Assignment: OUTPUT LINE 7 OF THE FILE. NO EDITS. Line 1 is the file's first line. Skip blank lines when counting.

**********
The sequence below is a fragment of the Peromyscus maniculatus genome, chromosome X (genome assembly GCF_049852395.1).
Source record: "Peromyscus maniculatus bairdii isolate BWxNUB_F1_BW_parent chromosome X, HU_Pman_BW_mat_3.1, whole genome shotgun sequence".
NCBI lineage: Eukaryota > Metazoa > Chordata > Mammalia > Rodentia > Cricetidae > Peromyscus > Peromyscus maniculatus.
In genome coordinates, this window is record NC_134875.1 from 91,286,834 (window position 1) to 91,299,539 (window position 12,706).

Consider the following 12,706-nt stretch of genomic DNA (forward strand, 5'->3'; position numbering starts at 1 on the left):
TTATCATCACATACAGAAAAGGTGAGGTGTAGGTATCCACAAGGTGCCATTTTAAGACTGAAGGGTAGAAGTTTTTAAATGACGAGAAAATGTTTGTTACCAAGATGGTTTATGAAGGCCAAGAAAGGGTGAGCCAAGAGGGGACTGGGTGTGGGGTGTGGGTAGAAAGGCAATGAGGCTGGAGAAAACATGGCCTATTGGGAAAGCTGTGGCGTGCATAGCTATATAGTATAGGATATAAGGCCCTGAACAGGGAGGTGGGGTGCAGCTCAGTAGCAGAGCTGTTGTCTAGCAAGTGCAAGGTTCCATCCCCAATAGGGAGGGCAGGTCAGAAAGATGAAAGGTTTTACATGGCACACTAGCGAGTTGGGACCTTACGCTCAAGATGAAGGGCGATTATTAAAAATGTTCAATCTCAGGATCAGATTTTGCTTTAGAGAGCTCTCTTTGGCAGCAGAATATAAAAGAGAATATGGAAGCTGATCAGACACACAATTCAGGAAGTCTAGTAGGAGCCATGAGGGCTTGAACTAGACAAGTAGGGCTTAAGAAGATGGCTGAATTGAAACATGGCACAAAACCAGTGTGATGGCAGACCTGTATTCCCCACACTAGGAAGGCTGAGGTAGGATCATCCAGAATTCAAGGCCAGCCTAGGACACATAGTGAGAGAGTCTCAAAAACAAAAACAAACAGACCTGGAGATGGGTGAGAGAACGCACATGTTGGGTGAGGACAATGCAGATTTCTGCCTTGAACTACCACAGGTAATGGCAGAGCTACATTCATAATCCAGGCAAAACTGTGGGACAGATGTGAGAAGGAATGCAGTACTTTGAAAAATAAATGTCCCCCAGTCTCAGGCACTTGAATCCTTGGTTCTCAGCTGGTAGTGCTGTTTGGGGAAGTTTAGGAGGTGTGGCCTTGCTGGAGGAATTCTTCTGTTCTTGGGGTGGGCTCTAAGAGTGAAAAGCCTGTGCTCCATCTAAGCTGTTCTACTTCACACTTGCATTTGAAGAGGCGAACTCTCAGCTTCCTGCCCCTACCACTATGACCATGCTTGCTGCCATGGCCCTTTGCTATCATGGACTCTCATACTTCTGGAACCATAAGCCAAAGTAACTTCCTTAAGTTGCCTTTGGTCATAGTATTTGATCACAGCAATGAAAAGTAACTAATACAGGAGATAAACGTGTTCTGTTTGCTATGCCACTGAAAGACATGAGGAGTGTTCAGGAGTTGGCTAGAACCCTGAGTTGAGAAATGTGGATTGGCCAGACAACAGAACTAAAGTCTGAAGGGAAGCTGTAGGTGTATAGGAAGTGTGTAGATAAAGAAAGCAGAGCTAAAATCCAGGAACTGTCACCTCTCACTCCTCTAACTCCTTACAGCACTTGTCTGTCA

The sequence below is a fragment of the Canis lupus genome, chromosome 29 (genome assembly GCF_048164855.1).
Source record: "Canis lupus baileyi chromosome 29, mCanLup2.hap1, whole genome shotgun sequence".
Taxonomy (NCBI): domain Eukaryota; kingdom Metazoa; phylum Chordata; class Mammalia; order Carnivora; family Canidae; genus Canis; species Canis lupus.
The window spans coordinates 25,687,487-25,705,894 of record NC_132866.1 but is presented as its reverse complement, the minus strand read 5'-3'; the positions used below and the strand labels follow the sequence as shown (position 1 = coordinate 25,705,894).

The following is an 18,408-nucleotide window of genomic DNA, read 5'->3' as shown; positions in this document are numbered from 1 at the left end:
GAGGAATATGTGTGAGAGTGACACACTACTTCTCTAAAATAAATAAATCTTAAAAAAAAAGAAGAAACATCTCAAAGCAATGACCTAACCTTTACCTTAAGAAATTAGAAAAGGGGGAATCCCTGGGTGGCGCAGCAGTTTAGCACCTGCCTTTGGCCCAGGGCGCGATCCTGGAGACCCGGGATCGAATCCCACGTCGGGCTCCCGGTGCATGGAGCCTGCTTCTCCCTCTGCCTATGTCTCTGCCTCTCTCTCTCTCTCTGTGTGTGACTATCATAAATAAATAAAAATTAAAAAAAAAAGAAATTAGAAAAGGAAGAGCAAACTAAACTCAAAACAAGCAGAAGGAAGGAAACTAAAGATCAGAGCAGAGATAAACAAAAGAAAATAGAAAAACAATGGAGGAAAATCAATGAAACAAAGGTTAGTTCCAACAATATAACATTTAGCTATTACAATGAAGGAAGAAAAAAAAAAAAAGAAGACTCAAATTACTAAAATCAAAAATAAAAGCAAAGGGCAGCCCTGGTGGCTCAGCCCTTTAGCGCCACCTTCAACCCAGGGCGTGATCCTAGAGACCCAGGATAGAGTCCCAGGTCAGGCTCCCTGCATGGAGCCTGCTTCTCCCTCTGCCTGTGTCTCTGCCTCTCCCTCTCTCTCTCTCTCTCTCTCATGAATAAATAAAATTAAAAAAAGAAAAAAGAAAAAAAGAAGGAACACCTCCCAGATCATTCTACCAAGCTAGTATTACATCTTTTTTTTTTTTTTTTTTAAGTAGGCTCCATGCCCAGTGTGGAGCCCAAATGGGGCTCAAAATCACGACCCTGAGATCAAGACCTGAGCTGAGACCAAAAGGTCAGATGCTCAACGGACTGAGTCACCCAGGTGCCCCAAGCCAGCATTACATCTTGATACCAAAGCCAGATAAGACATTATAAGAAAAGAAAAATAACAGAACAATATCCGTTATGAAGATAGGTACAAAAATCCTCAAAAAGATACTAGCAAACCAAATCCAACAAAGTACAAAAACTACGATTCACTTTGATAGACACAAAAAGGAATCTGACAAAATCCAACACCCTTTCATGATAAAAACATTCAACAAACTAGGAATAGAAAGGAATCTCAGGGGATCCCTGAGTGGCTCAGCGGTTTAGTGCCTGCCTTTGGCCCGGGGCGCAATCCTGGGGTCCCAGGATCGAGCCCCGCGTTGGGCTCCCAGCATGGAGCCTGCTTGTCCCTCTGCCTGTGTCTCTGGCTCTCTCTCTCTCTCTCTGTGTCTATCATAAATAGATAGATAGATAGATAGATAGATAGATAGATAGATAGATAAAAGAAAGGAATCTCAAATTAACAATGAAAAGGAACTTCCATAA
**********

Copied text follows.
The sequence below is a fragment of the Canis lupus genome, chromosome 29 (genome assembly GCF_048164855.1).